Bowlive VI – Soulive w/ Charles Bradley – The Screaming Eagle of Soulive

Bowlive6In what has become an annual Olympics of sorts for NYC music lovers, Soulive kicked off their sixth annual eight show residency at Brooklyn Bowl, dubbed Bowlive VI. Bowlive has become famous for special guest headliners and even more special surprise guests. This is the first year that it did not coincide with the Allman Bros. Beacon residency and standard sit-ins by the likes of Warren Haynes, Derek Trucks, and Susan Tedeschi.

It was only fitting that local outfit WOLF!, consisting of band leader Scott Metzger (guitar, JRAD), Jon Shaw (bass), and Taylor Floreth (drums) opened the run in what may appear to be a passing of the torch of Brooklyn based rockers. Metzger awed the crowd with his shredding guitar solos and commanding stage presence as they rolled in with excitement for the main event. Before they left the stage, Metzger announced that they will be releasing their debut album this April on the Royal Potato label, with a record release party at Brooklyn’s Hometown BBQ April 2.

Soulive took the stage with just the three core members Eric Krasno (guitar), Alan Evans (drums), and Neal Evans (keyboard, organ) to lay down a couple of funky grooves to get the crowd ready for what was yet to come. The first guests of the evening, The Shady Horns – Ryan Zoidis (sax) and Eric Bloom (trumpet) – who will be sitting in all eight nights, came out for soulful renditions of “Hat Trick” and “Vapor.” After much anticipation, the 66-year-old Charles Bradley, who was unknown until 2011, strutted out in a silver sequin tank top blowing kisses to the crowd. Bradley has a voice and stage presence akin to James Brown, whom he impersonated as Black Velvet up until his solo career was propelled by Dap-Tone Records. He crooned three of his original tunes to end the first set: “Ain’t It A Sin,” “The World (Is Going Up In Flames),” and “Why Is It So Hard.”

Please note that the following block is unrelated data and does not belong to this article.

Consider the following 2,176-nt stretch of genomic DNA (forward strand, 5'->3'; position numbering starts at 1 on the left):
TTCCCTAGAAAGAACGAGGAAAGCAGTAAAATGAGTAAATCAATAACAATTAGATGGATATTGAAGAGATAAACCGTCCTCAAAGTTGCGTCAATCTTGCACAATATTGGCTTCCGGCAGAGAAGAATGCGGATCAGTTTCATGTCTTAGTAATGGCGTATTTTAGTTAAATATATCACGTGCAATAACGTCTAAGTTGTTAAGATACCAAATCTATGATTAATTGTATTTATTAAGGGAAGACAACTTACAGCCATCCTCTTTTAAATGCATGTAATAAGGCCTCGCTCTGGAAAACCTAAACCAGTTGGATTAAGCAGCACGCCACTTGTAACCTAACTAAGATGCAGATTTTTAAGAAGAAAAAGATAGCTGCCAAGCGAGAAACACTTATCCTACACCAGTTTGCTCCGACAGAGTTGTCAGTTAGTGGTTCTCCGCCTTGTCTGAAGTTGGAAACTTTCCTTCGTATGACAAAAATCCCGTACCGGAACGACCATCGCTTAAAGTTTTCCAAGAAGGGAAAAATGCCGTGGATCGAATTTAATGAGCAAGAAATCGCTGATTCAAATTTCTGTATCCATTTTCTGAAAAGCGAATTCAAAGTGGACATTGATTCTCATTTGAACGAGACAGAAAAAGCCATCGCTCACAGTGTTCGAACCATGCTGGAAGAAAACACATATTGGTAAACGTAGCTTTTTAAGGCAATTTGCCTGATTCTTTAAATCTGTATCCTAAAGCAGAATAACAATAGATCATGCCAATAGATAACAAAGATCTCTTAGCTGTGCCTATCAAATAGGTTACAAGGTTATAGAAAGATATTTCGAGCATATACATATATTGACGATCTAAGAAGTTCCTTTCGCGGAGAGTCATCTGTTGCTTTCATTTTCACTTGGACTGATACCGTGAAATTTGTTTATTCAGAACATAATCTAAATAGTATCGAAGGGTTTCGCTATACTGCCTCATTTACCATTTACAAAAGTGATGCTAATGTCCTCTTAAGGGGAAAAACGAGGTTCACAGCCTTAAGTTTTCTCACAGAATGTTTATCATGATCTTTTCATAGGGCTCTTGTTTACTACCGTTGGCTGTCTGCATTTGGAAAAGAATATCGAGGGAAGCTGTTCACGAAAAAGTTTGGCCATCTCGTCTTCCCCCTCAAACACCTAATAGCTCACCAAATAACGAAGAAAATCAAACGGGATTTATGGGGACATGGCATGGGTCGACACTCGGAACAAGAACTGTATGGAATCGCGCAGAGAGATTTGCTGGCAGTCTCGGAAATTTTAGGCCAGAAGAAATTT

The second set began like the first with the core three members taking the stage for a cover of the 1967 Jimi Hendrix tune “Manic Depression.” The Shady Horns were back out followed by Bradley and Metzger. Bradley took over again, pulling out some classic soul inspired dance moves as he fell to his knees with the mic stand raised high over his head. Bradley gave way to the first true surprise guest of Bowlive VI, Tash Neal (guitar, The London Souls) who closed the second set with The Beatles classic “Get Back.” The first night of Bowlive came to a close with two powerhouse guitarists on stage for a cover of Buddy Miles “Them Changes” with a mesmerizing solo by Neal.